Monday, July 14, 2008

Sadam, Yoni and I

Middle-aged Sefardi men and hot-shot Arab teenagers don't always see eye to eye. Forget about politics, I'm talking about basketball.

Pick up 3 on 3 at the
Gan usually involves waiting one's turn to play, and choosing your other two team mates from the losers, or from those who are also waiting their turn on the side. Yesterday, I ended up playing with Sadam and Yoni, and to be honest, we made a damn good team.

But before I picked these two six footers to do all my dirty work (rebounding and driving), a word about the tension on the court just 15 minutes earlier. Sadam had been playing on a team with a middle aged Sefardi guy who made no secret of his displeasure of Sadam's inability to pass (it was a fair point to be honest). But he took it too far. Maybe because he was an Arab, or maybe just because, he shouted at him in front of everyone. What's worse, Sadam took it very badly. I was impressed with his response though. After being humiliated, he shouted back: "I give you the same respect I give my father! He would never talk to me this way in front of other people! I'm not playing with you!" And he stormed off the court.

Nothing short of free food would hold up a game at the Gan, and surely soon enough they found a replacement for Sadam and continued to play. But I felt uneasy. The guy was really upset, and to be honest, apart from him being right to be angry at being humiliated, I don't think it is ever a good idea to let an Arab walk away from Jews feeling like he was wronged by them.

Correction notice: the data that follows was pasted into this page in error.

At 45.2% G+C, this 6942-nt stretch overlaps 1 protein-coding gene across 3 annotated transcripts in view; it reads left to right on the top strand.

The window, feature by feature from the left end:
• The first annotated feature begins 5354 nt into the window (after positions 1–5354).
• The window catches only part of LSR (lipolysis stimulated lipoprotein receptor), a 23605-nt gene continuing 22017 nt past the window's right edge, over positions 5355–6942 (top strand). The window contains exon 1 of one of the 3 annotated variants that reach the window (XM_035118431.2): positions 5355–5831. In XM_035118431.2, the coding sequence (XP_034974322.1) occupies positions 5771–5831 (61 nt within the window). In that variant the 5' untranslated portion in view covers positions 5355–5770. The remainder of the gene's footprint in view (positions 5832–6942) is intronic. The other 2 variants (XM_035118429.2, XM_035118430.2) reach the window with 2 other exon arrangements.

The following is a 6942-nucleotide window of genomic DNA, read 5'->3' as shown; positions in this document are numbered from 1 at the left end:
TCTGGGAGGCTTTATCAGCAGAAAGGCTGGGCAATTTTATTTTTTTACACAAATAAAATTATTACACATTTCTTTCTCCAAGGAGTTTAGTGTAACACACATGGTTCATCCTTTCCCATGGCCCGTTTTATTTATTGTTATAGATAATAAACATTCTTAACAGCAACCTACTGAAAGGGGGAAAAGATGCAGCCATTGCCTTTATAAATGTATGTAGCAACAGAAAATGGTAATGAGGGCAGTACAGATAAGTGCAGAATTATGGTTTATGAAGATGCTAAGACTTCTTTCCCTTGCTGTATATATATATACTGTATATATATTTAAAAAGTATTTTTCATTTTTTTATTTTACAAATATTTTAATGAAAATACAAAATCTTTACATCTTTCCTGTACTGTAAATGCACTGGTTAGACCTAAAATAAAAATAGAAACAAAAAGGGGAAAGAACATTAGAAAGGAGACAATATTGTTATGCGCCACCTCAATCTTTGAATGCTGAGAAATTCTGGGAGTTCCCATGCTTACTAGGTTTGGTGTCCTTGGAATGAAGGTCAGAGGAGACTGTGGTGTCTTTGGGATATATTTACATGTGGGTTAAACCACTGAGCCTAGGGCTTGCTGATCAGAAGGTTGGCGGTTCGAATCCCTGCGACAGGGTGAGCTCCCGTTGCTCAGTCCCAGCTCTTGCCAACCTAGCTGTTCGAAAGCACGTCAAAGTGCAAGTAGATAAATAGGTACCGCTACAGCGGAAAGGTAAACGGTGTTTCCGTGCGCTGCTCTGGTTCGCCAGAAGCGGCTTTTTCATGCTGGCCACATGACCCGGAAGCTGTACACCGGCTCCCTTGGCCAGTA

I sat down next to him, and without meaning to get political I said, "listen, sometimes even when you are in the right, you have to continue..." I didn't add - "I'm not talking about the Middle East you know?" but it was OK, he appreciated having me on his side. When it was my turn to play, I asked him to join my team, and spotting a group of short Chareidi boys still wearing their black trousers and white shirts waiting their turn on the side, I quickly turned to one of the members of the losing team, Yoni, (6ft 3 " and wearing shorts) and asked him to join us.

We were unbeaten for a good few games - we won in style - I felt like I'd made peace in the Middle East. Then Yoni had to go back to Efrat, and non other that Mr Sefardi guy, the source of Sadam's anger was the only person available. "Yallah" I thought. I asked him to join us. They both hesitated, then smiled and shook hands and we started. There was no shouting this time, but I think I finally learnt what it means to be the pointguard (playmaker) on the team - in my efforts to keep them both happy I hardly took a single shot!

1 comment:

Avram said...

nice piece Zak - now please take this to the next level and be the point guard between the Arabs and Jews of all of Israel. Thanks